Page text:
Word that Canada may reopen its borders to fully vaccinated Americans in mid-August has buoyed resort and outdoor business owners decimated by the yearlong closure, as well as those eager to return to Ontario's remote northern waters.

But they're also wary.

"I won't believe it until I see it," said Jason Goulet, part owner of the family business, Angle Outpost Resort in the Northwest Angle, the chimney-like chunk of Minnesota that juts into Canada.

Goulet's resort, like many others, has been cut off from most of its customers, who haven't been able to cross the border since it was closed in March 2020 because of the COVID-19 pandemic. Also shut out were U.S. citizens who own cabins in Canada, as well as those who canoe in its wilderness areas.

Goulet and others are hanging onto a thread of optimism after Canadian Prime Minister Justin Trudeau said Thursday that the border could reopen next month to fully vaccinated Americans as long as the current positive path of vaccination rate and public health conditions continues.

Cabin owners were buoyed, too. The news sent Chris Causey to his St. Paul garage, where he began taking inventory of items he plans to take to his Rainy Lake cabin. Causey hopes for a late-summer visit after not having been there since the border closing. He has relied on a local resident to check on it.

"I know there's no bear in my bed or a tree on my roof," he said. "But the mice might have gotten comfortable in my cabin. I'm sure there will be some surprises waiting for me."

Causey knows Canadian officials could change their minds about reopening the border if something goes awry, such as an uptick in COVID-19 cases because of the delta variant.

Up in the Northwest Angle, Goulet has had his optimism dashed before with every monthly extension of the border closure. "I don't want to get my hopes up again," he said Friday.

He and others say they'll be more comfortable when Canada announces a firm date for a reopening and other details such as whether COVID tests or quarantines will be required for visitors. Without that information, it's difficult for resort owners and their customers to make plans, said Eric Brown, owner of Totem Resorts in Sioux Narrows, Ontario.

Except for a few Canadian visitors, Brown's resorts have been empty since the border closing. "I have 350 beds, 200 employees and 100 boats all sitting idle," he said. "This has devastated us."

Now he's "friggin' excited about the possibility of having 700 to 1,000 guests coming," said Brown, who hopes to salvage the waning weeks of summer and keep his resort busy through mid-October.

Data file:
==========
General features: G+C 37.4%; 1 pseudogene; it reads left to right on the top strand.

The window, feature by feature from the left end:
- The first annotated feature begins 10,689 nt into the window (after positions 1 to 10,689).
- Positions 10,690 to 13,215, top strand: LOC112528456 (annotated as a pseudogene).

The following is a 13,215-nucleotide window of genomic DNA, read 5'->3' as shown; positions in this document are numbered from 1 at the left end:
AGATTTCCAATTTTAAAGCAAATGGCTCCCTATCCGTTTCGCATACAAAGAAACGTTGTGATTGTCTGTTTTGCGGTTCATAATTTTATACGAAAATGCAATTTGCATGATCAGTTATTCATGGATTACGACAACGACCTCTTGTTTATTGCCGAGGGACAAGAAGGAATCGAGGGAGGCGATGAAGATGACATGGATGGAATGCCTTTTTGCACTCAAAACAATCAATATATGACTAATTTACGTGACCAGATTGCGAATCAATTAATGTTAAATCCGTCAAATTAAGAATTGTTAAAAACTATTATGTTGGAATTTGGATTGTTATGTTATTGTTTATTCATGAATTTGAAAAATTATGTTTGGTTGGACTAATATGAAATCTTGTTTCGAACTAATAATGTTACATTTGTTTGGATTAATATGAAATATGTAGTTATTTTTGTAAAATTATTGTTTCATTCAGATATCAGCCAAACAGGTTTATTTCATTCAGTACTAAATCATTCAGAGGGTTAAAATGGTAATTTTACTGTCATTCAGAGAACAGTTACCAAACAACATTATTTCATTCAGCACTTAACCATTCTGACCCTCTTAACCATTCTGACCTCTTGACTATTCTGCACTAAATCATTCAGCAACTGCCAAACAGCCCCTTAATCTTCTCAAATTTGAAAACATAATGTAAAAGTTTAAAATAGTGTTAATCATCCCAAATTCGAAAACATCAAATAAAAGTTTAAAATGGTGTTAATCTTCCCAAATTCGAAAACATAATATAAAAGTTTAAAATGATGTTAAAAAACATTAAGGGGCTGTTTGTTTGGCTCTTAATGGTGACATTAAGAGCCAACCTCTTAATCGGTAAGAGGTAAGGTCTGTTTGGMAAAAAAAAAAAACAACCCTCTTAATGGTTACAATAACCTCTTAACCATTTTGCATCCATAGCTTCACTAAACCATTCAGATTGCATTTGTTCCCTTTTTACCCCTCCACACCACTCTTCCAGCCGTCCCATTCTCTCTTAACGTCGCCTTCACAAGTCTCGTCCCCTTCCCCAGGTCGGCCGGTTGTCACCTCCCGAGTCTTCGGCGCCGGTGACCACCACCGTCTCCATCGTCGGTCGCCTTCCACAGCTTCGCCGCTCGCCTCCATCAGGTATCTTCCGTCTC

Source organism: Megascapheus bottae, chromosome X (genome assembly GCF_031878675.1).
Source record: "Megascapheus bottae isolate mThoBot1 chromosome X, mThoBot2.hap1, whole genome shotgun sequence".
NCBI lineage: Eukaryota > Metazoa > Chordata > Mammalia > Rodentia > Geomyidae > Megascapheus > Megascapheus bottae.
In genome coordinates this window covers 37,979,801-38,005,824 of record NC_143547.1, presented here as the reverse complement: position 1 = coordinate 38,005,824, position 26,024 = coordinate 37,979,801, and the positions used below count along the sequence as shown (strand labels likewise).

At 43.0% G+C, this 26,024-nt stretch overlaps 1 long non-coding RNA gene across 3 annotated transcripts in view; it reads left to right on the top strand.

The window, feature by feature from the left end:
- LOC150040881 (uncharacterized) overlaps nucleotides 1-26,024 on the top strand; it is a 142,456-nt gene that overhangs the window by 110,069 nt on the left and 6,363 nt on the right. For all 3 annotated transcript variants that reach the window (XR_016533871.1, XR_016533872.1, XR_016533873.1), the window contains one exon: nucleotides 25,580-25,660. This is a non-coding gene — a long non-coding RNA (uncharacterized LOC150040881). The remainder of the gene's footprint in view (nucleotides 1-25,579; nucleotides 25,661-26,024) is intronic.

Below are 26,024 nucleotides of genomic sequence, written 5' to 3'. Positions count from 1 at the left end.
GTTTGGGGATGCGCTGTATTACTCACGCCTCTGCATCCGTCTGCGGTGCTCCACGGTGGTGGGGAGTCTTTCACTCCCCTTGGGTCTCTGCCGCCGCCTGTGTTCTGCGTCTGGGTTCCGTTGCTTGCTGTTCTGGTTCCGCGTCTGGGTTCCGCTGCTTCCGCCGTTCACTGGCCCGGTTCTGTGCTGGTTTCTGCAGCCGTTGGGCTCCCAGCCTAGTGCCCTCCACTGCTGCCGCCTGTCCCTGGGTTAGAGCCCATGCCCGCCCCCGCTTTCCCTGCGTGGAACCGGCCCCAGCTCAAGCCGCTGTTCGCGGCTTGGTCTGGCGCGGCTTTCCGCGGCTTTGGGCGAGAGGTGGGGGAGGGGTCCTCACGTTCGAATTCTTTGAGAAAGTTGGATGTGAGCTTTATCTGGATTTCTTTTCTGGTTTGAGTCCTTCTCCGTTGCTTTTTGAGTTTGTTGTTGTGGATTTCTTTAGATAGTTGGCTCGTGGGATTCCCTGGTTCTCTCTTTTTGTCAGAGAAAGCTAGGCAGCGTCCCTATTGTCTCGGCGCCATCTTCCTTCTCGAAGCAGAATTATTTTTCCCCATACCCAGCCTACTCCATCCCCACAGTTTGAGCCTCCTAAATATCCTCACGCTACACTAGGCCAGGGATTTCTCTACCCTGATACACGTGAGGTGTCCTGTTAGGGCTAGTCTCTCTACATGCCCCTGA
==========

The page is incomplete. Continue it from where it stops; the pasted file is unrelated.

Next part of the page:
"Our guests want to come in the worst way," he said. "That would save us."

U.S. residents make up the majority of visitors to the resorts, lodges and camps in Minnesota's Northwest Angle and those peppered across Ontario.

With the border closed, Ontario businesses have tried to bolster business from Canadians, said Laurie Marcil, executive director for Nature and Outdoor Tourism Ontario, which represents about 1,000 lodges and camps, including more than 150 owned by Americans.

"But it's been very challenging," she said. "There aren't enough [Canadians] looking for that kind of experience." What's more, she said, Lake of the Woods and northwest Ontario are closer to the large U.S. population in the Midwest than they are to Toronto.

Last month, her organization held a news conference to call the Canadian government's attention to the economic hardships caused by the border closure. They urged Trudeau to open the border July 22 to fully vaccinated Americans in hopes of salvaging the last of summer.

Like Goulet, Marcil said business owners can't do much until a definitive plan is announced. "Will people be required to quarantine? If so, that will be a deal breaker," she said.

Even a simple vaccine requirement could keep some regular guests to the remote resorts and camps away, Goulet said.

"It might cut down our clientele in half," he said. "Some won't get the vaccine and others have put it off."

Goulet himself has yet to be vaccinated. "I had COVID so I just haven't felt a need to get vaccinated," he said, an argument that goes against the advice of medical experts.

That could change if vaccines are required to get him and his wife into Jamaica, where they like to travel, Goulet said.

Likewise, those eager to get back into Canada may suddenly decide to get vaccinated, he said.

Even if the border reopens in August, it won't make up for the summer business already lost. "Summer is usually winding down then, with people getting ready for school," said Goulet, who worked construction in North Dakota's oil fields more than a half-dozen times over the past year to offset his resort's income losses during the pandemic.

But a border reopening would bode well for winter, when ice fishing lures folks to the Northwest Angle.

Last winter, resort owners built a 22-mile road across frozen Big Traverse Bay, from Warroad to the Angle's south end, avoiding the closed border. "I don't think anyone wants to plow an ice road again," said Goulet, noting the expense and uncertainty of the weather.

Despite the reservations of some, Trudeau's announcement was the glimmer of hope so many in the northland need, according to Joe Henry, executive director of Lake of the Woods Tourism: "We haven't heard messaging like this from Canada for 14 months. … We're going to have to build our area back up," Henry said. "It's not like the border opens up and everybody just comes back."

Staff writer Brooks Johnson and the Associated Press contributed to this report.

Mary Lynn Smith • 612-673-4788